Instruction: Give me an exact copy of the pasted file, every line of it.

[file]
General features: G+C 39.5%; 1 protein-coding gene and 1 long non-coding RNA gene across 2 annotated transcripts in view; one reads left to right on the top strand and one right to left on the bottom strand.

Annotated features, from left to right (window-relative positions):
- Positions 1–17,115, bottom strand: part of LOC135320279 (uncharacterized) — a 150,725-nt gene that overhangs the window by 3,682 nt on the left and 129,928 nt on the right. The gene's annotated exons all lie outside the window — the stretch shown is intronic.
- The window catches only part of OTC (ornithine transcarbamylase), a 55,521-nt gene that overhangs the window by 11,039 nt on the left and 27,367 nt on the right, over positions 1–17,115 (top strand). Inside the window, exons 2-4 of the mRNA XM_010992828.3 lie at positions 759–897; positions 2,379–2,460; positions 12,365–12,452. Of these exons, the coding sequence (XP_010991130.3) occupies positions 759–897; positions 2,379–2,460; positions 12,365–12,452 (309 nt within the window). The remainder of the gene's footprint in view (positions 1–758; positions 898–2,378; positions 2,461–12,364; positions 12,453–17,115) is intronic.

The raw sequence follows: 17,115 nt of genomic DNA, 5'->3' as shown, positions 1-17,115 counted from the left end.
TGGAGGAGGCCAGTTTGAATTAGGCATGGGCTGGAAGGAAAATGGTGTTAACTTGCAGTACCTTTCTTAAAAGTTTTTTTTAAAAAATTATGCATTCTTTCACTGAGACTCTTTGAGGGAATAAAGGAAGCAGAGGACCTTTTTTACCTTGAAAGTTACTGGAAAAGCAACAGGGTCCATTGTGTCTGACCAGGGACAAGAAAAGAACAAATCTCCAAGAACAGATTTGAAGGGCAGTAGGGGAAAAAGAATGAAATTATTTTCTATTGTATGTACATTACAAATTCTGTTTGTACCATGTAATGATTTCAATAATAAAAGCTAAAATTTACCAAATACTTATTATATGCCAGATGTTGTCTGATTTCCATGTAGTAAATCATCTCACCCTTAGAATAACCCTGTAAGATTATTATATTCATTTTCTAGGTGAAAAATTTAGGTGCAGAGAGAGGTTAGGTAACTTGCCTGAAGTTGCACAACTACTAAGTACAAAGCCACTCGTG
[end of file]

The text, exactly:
General features: G+C 39.5%; 1 protein-coding gene and 1 long non-coding RNA gene across 2 annotated transcripts in view; one reads left to right on the top strand and one right to left on the bottom strand.

Annotated features, from left to right (window-relative positions):
- Positions 1–17,115, bottom strand: part of LOC135320279 (uncharacterized) — a 150,725-nt gene that overhangs the window by 3,682 nt on the left and 129,928 nt on the right. The gene's annotated exons all lie outside the window — the stretch shown is intronic.
- The window catches only part of OTC (ornithine transcarbamylase), a 55,521-nt gene that overhangs the window by 11,039 nt on the left and 27,367 nt on the right, over positions 1–17,115 (top strand). Inside the window, exons 2-4 of the mRNA XM_010992828.3 lie at positions 759–897; positions 2,379–2,460; positions 12,365–12,452. Of these exons, the coding sequence (XP_010991130.3) occupies positions 759–897; positions 2,379–2,460; positions 12,365–12,452 (309 nt within the window). The remainder of the gene's footprint in view (positions 1–758; positions 898–2,378; positions 2,461–12,364; positions 12,453–17,115) is intronic.

The raw sequence follows: 17,115 nt of genomic DNA, 5'->3' as shown, positions 1-17,115 counted from the left end.
TGGAGGAGGCCAGTTTGAATTAGGCATGGGCTGGAAGGAAAATGGTGTTAACTTGCAGTACCTTTCTTAAAAGTTTTTTTTAAAAAATTATGCATTCTTTCACTGAGACTCTTTGAGGGAATAAAGGAAGCAGAGGACCTTTTTTACCTTGAAAGTTACTGGAAAAGCAACAGGGTCCATTGTGTCTGACCAGGGACAAGAAAAGAACAAATCTCCAAGAACAGATTTGAAGGGCAGTAGGGGAAAAAGAATGAAATTATTTTCTATTGTATGTACATTACAAATTCTGTTTGTACCATGTAATGATTTCAATAATAAAAGCTAAAATTTACCAAATACTTATTATATGCCAGATGTTGTCTGATTTCCATGTAGTAAATCATCTCACCCTTAGAATAACCCTGTAAGATTATTATATTCATTTTCTAGGTGAAAAATTTAGGTGCAGAGAGAGGTTAGGTAACTTGCCTGAAGTTGCACAACTACTAAGTACAAAGCCACTCGTG